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SINAD vs. Price Correlation

cistercian

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#3
Interesting. As a Crown 1002 and 2502 owner I approve this thread. No complaints on the 2502...
except for the fact that my speakers use only speakon connectors. Decent cables are required for 400+
watt peaks. 12 Gauge seems enough.
 

valerianf

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#7
Well you have a PS Audio Stellar M700 Power Amplifier at less than 3000$ the pair (stereo) that has a SINAID of 82.8 dB.
The NAD C268 power amplifier at less than $1000 (stereo) has a SINAID of 84. dB.

Sorry but there is no correlation between SINAID and selling price.
SINAID depend how much money the manufacturer spend on R&D and if sound quality is a target.
If the manufacturer prefer to spend more on the front stickers (under license) or prefer to make more margin then SINAID oriented R&D if forgotten.

There are many very high end audio products with very poor results in the measurements.
Remember B&O hifi equipment, I read this week that they are bankrupted.
Their price position was very high in the end of the XX century with very poor real life measurements.
All the R&D money was spend on industrial product design followed by more money spent in luxurious advertising.

ASR tests are very useful as they provides real measurements without any advertising/marketing/brand name involvement.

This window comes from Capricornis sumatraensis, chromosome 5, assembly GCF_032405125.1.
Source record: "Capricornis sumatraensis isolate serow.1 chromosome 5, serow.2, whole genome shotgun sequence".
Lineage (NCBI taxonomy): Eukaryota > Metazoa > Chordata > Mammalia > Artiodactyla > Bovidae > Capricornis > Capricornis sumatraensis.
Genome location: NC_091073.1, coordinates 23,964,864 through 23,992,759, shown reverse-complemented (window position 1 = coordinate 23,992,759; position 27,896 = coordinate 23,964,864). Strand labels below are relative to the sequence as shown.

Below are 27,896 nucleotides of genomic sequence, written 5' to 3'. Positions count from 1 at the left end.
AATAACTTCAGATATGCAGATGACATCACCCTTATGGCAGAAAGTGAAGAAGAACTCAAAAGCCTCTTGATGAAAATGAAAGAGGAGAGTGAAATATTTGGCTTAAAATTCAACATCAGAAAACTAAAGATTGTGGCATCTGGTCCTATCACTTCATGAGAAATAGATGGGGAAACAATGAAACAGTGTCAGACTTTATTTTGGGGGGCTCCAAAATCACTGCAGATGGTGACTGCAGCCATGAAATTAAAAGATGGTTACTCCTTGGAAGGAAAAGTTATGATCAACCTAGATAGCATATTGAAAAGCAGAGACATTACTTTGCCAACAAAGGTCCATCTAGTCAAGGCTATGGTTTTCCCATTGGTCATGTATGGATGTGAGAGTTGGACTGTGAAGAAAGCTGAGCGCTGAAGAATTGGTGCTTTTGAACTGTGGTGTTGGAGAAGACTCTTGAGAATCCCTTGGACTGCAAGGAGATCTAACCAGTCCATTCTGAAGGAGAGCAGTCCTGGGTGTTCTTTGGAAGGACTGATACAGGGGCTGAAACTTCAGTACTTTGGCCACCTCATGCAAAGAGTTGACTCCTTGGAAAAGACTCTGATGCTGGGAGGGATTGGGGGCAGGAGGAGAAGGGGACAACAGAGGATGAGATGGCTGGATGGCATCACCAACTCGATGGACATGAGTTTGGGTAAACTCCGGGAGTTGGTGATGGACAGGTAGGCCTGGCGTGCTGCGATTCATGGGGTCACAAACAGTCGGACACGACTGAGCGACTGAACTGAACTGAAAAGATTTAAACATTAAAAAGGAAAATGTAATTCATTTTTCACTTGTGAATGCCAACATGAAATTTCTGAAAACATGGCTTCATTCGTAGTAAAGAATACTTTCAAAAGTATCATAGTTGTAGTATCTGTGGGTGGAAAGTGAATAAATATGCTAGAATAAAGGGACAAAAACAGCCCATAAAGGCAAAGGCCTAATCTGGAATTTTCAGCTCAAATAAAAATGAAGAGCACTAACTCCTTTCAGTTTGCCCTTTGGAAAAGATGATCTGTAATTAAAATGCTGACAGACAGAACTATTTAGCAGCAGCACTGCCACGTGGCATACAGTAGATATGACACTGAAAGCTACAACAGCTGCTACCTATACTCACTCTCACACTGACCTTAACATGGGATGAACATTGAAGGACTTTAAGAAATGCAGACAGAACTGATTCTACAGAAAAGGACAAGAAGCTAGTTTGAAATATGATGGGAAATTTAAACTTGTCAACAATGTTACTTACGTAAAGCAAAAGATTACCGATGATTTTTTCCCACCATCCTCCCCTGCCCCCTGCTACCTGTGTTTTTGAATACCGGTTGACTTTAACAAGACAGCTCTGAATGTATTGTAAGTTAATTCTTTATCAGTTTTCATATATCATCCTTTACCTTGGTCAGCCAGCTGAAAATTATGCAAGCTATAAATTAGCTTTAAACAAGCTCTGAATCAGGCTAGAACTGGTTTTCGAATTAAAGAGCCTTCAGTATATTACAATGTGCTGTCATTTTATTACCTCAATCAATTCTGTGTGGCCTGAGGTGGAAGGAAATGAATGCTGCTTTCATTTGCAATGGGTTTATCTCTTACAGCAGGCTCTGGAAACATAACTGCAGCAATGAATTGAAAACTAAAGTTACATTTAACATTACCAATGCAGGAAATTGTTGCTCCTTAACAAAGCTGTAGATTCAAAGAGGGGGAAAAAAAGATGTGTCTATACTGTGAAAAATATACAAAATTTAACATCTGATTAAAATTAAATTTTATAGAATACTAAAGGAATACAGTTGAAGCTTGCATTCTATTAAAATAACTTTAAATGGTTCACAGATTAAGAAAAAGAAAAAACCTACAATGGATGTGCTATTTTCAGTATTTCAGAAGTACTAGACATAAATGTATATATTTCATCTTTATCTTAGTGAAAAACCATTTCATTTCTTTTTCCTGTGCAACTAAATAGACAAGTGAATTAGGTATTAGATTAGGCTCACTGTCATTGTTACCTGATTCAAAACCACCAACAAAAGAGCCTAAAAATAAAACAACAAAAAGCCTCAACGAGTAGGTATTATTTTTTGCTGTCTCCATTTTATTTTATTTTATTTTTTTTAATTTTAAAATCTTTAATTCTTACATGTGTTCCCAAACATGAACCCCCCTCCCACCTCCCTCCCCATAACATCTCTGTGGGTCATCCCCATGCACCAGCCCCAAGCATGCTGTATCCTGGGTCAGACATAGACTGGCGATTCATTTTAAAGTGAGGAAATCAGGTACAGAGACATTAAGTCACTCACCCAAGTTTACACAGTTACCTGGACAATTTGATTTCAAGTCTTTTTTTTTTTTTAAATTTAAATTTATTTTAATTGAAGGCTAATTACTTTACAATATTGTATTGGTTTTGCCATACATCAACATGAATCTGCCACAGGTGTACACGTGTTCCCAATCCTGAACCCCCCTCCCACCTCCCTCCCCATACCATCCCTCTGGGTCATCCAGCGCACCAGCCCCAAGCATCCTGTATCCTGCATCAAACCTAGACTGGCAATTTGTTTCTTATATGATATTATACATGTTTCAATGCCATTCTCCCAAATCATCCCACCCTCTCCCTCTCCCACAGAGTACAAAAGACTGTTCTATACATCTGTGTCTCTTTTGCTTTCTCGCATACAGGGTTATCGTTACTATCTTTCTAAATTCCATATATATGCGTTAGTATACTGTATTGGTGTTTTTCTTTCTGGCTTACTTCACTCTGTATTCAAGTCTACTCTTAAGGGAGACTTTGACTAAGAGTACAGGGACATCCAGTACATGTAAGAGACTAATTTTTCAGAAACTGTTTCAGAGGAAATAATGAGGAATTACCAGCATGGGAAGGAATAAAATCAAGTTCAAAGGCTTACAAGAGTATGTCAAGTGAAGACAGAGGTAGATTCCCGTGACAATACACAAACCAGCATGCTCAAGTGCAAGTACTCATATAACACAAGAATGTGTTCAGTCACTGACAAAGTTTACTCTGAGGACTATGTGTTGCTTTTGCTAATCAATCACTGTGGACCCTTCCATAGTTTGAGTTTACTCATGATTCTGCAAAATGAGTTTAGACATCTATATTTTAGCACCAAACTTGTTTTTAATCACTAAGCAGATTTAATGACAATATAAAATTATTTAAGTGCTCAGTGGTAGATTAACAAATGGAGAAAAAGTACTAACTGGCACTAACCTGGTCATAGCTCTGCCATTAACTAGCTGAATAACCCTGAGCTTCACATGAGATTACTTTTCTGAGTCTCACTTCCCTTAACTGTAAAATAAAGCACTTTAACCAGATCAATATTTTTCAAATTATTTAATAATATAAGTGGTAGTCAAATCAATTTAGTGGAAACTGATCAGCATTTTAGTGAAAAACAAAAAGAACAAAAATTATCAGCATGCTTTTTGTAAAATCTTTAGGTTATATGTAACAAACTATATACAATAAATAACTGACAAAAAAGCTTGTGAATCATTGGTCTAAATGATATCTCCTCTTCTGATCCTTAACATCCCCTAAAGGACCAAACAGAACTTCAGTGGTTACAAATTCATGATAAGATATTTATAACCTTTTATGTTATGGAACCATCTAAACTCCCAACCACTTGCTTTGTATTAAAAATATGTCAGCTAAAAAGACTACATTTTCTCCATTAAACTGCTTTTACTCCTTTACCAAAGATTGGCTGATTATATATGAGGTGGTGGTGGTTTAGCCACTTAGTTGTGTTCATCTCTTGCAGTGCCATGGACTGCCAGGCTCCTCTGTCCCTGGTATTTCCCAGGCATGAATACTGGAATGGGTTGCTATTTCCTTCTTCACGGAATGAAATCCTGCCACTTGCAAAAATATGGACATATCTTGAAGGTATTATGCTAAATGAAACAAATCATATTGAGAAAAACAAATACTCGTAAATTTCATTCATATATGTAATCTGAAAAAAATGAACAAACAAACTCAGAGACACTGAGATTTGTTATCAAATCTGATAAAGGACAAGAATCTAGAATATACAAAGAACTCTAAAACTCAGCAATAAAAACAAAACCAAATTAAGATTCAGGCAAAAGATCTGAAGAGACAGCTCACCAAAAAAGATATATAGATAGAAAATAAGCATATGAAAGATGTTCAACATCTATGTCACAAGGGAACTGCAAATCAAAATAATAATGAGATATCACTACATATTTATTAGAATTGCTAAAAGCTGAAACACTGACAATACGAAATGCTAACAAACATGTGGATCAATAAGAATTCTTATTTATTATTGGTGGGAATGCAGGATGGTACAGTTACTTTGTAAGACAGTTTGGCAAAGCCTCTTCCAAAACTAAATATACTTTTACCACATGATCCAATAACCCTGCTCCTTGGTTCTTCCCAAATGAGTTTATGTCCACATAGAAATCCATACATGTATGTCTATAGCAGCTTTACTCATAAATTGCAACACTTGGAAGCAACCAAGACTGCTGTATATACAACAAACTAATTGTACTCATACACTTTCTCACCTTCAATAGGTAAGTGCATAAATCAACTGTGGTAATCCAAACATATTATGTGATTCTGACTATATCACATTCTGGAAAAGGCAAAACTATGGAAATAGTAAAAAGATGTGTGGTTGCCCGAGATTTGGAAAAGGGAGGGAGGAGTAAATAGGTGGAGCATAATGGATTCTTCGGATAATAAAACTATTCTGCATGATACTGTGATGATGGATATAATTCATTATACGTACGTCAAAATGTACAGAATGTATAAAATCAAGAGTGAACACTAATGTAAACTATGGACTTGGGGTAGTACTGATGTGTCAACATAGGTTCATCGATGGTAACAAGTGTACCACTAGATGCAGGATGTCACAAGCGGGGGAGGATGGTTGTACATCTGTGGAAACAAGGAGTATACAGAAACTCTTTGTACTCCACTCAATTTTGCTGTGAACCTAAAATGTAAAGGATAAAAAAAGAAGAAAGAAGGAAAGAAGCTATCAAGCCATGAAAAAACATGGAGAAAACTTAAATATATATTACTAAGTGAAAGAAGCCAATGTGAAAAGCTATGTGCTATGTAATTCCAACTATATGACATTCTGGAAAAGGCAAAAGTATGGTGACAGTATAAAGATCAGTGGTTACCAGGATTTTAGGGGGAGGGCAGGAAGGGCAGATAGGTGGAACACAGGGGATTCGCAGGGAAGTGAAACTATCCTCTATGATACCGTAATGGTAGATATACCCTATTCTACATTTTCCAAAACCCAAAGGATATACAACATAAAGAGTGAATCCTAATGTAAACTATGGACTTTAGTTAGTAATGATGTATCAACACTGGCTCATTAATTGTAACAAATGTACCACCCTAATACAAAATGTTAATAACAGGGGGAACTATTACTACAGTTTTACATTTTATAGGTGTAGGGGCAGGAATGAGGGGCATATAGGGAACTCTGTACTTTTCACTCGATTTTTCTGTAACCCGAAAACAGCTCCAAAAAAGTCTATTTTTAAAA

JIW

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#9
Assuming the r2 is the R squared from an OLS regression, for a linear model, the coefficient of correlation between price and SINAD is calculated from the slope by multiplying by the standard deviation of the SINAD and dividing by standard deviation of price. The R2 measures how much variation is explained by the model price = a*SINAD + b.

If you want to determine how much more one should expect to need to pay to gain 1 dB of SINAD, you can just read of the slope. If instead you want to determine how much greater SINAD one can expect for a price increase of one, price and SINAD should change places in the model (the slope then being the reciprocal of the other arrangement).
 

watchnerd

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#17
I would add SINAD alone is not the best metric. Power output is relevant...so much so I don't care so much about my 2502 poor
SINAD at low level because it is a powerful amp and dollars/watt ratio is excellent.
SINAD is also a pretty bad metric of value once you get past the audibility threshold.

You're paying extra for betterness you can't hear.
 

cistercian

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#20
SINAD is also a pretty bad metric of value once you get past the audibility threshold.

You're paying extra for betterness you can't hear.
I can't hear the deficiencies in the 2502 at low level when it should be most apparent. It certainly is a non issue
at higher power where SINAD rises to 100db+ which is excellent in my book. Considering the speakers I use it
would be silly for me to be concerned anyway. I am actually surprised at how nice it sounds at low level though.
I consider it a bonus. I just wanted high SPL and decent fidelity to reproduce the live show sound.

I am glad it turned out to be more versatile. I doubt a serious audiophile would approve but fortunately I did not
build it for them. I laugh merrily as I crank it up to gonzo SPL!

Caveat. My hearing redline is 14.4kc. 15kc is as silent as the tomb to me. YMMV.
 
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